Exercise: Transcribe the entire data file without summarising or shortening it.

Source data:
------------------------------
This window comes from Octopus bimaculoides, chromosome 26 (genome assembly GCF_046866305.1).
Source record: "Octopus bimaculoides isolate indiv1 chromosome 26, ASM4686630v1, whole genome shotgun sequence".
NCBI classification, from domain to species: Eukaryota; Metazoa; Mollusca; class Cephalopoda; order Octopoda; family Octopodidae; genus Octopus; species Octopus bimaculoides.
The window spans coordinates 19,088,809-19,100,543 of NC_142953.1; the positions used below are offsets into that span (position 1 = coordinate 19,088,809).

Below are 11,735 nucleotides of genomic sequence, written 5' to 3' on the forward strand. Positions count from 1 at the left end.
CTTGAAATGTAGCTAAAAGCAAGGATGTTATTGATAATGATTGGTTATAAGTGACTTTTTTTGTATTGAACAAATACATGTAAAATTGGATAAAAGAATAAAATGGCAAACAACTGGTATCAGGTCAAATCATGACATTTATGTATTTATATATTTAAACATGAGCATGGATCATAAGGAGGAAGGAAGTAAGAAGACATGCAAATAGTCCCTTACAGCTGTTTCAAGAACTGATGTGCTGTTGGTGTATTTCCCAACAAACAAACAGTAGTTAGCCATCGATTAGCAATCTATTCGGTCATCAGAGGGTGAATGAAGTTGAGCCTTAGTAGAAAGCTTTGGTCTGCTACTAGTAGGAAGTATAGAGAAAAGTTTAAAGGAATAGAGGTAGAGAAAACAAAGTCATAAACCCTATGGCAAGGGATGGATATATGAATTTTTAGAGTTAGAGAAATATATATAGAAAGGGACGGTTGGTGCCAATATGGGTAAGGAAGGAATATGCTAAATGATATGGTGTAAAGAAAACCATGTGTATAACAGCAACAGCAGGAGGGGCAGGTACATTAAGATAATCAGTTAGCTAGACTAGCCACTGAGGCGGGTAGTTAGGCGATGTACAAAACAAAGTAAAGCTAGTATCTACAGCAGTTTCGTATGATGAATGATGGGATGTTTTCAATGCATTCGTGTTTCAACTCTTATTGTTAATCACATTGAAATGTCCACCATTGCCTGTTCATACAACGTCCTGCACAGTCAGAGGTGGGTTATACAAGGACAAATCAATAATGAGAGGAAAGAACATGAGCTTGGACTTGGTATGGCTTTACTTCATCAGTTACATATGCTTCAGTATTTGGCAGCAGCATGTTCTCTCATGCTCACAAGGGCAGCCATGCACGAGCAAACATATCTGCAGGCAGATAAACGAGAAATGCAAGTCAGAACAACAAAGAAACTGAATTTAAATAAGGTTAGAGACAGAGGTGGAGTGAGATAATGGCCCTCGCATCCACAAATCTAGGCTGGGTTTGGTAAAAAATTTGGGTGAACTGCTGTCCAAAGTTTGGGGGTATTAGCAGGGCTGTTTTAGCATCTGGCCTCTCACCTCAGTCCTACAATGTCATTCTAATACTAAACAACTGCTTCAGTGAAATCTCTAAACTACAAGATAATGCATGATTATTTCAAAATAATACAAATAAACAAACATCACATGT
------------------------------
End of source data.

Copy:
This window comes from Octopus bimaculoides, chromosome 26 (genome assembly GCF_046866305.1).
Source record: "Octopus bimaculoides isolate indiv1 chromosome 26, ASM4686630v1, whole genome shotgun sequence".
NCBI classification, from domain to species: Eukaryota; Metazoa; Mollusca; class Cephalopoda; order Octopoda; family Octopodidae; genus Octopus; species Octopus bimaculoides.
The window spans coordinates 19,088,809-19,100,543 of NC_142953.1; the positions used below are offsets into that span (position 1 = coordinate 19,088,809).

Below are 11,735 nucleotides of genomic sequence, written 5' to 3' on the forward strand. Positions count from 1 at the left end.
CTTGAAATGTAGCTAAAAGCAAGGATGTTATTGATAATGATTGGTTATAAGTGACTTTTTTTGTATTGAACAAATACATGTAAAATTGGATAAAAGAATAAAATGGCAAACAACTGGTATCAGGTCAAATCATGACATTTATGTATTTATATATTTAAACATGAGCATGGATCATAAGGAGGAAGGAAGTAAGAAGACATGCAAATAGTCCCTTACAGCTGTTTCAAGAACTGATGTGCTGTTGGTGTATTTCCCAACAAACAAACAGTAGTTAGCCATCGATTAGCAATCTATTCGGTCATCAGAGGGTGAATGAAGTTGAGCCTTAGTAGAAAGCTTTGGTCTGCTACTAGTAGGAAGTATAGAGAAAAGTTTAAAGGAATAGAGGTAGAGAAAACAAAGTCATAAACCCTATGGCAAGGGATGGATATATGAATTTTTAGAGTTAGAGAAATATATATAGAAAGGGACGGTTGGTGCCAATATGGGTAAGGAAGGAATATGCTAAATGATATGGTGTAAAGAAAACCATGTGTATAACAGCAACAGCAGGAGGGGCAGGTACATTAAGATAATCAGTTAGCTAGACTAGCCACTGAGGCGGGTAGTTAGGCGATGTACAAAACAAAGTAAAGCTAGTATCTACAGCAGTTTCGTATGATGAATGATGGGATGTTTTCAATGCATTCGTGTTTCAACTCTTATTGTTAATCACATTGAAATGTCCACCATTGCCTGTTCATACAACGTCCTGCACAGTCAGAGGTGGGTTATACAAGGACAAATCAATAATGAGAGGAAAGAACATGAGCTTGGACTTGGTATGGCTTTACTTCATCAGTTACATATGCTTCAGTATTTGGCAGCAGCATGTTCTCTCATGCTCACAAGGGCAGCCATGCACGAGCAAACATATCTGCAGGCAGATAAACGAGAAATGCAAGTCAGAACAACAAAGAAACTGAATTTAAATAAGGTTAGAGACAGAGGTGGAGTGAGATAATGGCCCTCGCATCCACAAATCTAGGCTGGGTTTGGTAAAAAATTTGGGTGAACTGCTGTCCAAAGTTTGGGGGTATTAGCAGGGCTGTTTTAGCATCTGGCCTCTCACCTCAGTCCTACAATGTCATTCTAATACTAAACAACTGCTTCAGTGAAATCTCTAAACTACAAGATAATGCATGATTATTTCAAAATAATACAAATAAACAAACATCACATGT